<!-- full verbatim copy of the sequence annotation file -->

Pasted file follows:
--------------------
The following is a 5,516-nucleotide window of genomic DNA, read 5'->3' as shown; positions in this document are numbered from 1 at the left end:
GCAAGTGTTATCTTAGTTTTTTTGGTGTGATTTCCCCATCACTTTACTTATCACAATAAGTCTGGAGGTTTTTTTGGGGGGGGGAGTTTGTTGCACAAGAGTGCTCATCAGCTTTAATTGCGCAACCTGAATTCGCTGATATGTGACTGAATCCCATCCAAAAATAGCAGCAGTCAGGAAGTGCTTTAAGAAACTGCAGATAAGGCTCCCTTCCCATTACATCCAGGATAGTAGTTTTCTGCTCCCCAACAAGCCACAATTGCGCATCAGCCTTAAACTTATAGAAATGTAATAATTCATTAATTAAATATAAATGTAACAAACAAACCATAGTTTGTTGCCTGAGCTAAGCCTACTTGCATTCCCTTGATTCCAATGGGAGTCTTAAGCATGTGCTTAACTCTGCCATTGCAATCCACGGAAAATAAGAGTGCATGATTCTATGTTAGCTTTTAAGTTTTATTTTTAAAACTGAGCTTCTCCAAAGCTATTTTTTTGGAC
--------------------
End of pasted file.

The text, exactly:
The following is a 5,516-nucleotide window of genomic DNA, read 5'->3' as shown; positions in this document are numbered from 1 at the left end:
GCAAGTGTTATCTTAGTTTTTTTGGTGTGATTTCCCCATCACTTTACTTATCACAATAAGTCTGGAGGTTTTTTTGGGGGGGGGAGTTTGTTGCACAAGAGTGCTCATCAGCTTTAATTGCGCAACCTGAATTCGCTGATATGTGACTGAATCCCATCCAAAAATAGCAGCAGTCAGGAAGTGCTTTAAGAAACTGCAGATAAGGCTCCCTTCCCATTACATCCAGGATAGTAGTTTTCTGCTCCCCAACAAGCCACAATTGCGCATCAGCCTTAAACTTATAGAAATGTAATAATTCATTAATTAAATATAAATGTAACAAACAAACCATAGTTTGTTGCCTGAGCTAAGCCTACTTGCATTCCCTTGATTCCAATGGGAGTCTTAAGCATGTGCTTAACTCTGCCATTGCAATCCACGGAAAATAAGAGTGCATGATTCTATGTTAGCTTTTAAGTTTTATTTTTAAAACTGAGCTTCTCCAAAGCTATTTTTTTGGAC